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Old 05-23-2008, 09:58 PM
"Todd A. Jacobs"
 
Default 97% use of / system

On Thu, May 22, 2008 at 05:56:23PM +0100, andy wrote:

> My / partition is some 12GB and I see that it is currently 97% full.
> How can I clean this out without trashing important files? What should
> I be looking for in terms of likely culprits that can be deep-sixed
> safely?

The du utility, as well as find's size flag, are your friends. It could
be lots of things, but the most common culprits IMHO are:

- not having a separate /var and /tmp partition
- packages that use /opt or /srv, which are rarely on a separate
partition
- cruft in ~root
- GUI file deletion tools that use trash directories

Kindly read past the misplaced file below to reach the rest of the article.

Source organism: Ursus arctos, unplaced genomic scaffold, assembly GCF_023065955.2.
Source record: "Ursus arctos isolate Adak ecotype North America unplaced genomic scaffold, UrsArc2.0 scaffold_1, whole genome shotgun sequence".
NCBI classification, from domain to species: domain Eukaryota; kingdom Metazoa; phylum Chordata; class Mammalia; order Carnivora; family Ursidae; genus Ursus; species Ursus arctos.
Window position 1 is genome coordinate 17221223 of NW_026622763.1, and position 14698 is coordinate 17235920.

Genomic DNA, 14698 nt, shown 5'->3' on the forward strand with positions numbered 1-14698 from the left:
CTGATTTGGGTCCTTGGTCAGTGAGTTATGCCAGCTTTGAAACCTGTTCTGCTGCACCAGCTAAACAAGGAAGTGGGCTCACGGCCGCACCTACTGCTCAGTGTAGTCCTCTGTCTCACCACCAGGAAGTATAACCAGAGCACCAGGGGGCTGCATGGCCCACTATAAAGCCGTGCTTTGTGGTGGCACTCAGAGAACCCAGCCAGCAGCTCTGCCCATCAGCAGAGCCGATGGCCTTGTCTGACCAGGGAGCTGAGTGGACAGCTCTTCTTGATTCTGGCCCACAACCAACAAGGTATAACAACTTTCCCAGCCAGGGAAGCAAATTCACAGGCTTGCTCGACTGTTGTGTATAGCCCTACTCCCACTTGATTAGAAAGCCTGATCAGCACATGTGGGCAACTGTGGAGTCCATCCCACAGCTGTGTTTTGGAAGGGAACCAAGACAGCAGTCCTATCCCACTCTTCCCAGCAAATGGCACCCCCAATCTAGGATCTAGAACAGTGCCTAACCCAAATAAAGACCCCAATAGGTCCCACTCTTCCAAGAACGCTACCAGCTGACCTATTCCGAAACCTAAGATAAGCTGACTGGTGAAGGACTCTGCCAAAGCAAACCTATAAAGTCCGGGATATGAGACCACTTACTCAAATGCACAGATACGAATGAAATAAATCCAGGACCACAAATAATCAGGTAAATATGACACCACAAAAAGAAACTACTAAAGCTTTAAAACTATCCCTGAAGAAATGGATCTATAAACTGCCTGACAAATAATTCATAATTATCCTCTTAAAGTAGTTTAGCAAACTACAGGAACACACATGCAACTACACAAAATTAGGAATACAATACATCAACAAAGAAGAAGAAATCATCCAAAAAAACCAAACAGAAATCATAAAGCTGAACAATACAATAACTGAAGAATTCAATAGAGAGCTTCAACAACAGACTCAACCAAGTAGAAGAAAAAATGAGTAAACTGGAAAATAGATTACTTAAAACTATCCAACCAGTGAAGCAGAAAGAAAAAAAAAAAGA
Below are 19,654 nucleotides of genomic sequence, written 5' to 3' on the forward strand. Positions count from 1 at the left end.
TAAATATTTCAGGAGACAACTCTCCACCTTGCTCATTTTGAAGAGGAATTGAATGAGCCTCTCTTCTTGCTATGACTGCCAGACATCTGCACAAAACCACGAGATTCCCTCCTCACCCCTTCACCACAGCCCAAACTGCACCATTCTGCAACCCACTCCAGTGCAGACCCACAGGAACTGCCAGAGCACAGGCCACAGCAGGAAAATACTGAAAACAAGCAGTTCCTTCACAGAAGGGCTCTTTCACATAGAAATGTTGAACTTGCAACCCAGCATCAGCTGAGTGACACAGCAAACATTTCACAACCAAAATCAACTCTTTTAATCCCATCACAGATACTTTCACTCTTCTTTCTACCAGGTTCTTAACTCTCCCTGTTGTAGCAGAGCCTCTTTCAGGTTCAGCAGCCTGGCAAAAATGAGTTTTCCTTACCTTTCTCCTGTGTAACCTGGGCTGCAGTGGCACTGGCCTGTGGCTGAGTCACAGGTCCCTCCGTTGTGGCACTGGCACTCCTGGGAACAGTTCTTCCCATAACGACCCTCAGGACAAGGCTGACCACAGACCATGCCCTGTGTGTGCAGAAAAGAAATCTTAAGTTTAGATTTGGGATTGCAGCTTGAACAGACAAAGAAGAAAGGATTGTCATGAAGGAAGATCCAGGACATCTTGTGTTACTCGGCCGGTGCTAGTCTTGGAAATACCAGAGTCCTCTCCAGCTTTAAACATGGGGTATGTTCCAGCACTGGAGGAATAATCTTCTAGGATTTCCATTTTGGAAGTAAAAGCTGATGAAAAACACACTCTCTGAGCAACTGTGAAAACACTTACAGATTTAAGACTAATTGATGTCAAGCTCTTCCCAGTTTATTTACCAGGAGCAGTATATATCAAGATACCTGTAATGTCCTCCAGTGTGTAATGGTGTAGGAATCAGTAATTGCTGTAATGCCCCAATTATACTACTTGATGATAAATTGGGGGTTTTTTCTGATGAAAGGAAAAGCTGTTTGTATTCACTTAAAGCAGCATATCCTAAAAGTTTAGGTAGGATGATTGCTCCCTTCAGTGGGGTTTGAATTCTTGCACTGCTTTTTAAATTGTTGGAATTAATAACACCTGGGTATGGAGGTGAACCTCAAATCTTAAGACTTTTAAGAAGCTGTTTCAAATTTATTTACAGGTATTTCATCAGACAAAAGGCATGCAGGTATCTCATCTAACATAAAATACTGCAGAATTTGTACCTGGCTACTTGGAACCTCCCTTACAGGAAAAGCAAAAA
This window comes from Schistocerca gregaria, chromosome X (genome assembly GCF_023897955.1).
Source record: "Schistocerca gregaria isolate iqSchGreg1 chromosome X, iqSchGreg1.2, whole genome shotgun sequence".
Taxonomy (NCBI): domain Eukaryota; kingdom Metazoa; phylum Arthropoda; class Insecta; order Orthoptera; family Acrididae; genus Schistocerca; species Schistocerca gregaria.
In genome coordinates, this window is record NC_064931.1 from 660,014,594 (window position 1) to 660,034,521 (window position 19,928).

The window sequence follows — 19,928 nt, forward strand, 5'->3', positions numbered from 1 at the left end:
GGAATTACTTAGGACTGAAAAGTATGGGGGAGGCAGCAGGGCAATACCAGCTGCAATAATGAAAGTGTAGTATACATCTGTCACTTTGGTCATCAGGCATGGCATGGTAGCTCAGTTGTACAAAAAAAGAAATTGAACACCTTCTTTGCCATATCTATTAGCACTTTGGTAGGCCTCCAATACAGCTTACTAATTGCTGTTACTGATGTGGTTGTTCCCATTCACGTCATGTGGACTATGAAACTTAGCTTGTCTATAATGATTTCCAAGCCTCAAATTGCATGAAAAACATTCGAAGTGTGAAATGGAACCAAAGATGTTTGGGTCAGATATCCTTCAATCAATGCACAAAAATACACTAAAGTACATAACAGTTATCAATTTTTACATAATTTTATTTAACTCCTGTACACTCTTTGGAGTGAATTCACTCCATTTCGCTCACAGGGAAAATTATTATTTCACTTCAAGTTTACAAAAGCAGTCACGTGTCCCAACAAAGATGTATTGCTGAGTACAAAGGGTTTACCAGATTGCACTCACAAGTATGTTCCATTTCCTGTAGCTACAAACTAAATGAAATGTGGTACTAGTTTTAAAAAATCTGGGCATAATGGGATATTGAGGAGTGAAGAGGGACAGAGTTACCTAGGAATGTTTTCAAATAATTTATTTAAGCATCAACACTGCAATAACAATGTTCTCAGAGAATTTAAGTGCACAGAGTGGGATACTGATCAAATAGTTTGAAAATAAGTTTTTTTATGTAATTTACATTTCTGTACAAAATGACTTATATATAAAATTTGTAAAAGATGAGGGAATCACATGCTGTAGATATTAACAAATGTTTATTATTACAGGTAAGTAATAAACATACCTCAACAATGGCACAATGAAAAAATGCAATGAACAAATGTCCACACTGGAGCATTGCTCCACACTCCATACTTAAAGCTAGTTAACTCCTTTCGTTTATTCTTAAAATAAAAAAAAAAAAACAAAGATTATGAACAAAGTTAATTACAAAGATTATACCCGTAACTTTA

- unlinked open files on a non-separate /usr directory (e.g. doing a
massive dist-upgrade without a reboot)

As a point of comparison, my root partition is only using 330MB, so you
definitely have some work ahead of you.

--
"Oh, look: rocks!"
-- Doctor Who, "Destiny of the Daleks"


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Old 05-24-2008, 11:10 PM
"Douglas A. Tutty"
 
Default 97% use of / system

On Fri, May 23, 2008 at 07:16:46AM +0100, andy wrote:
> <snip>
> >>My / partition is some 12GB and I see that it is currently 97% full. How
> >>can

> / = 12GB
> SWAP = 2.8GB
> /home = 168GB
>
> No separate /var /tmp, etc.
>
> Having run apt-get clean / is now down to 56%. I suspect that the
> balance of the usage is in /var with different logs and mail.

You had near 5 GB of debs!


I use aptitude interactivly. It has some nice search functions and I
don't have it install recommends automatically.

You may have some cruft build-up on the system. Use your package
manager (I'm not suggesting that you change which one you use) and
identify and remove any packages that you don't want. The fewer
packages installed, the fewer to have bugs.

You may want to consider splitting up that filesystem.

Doug.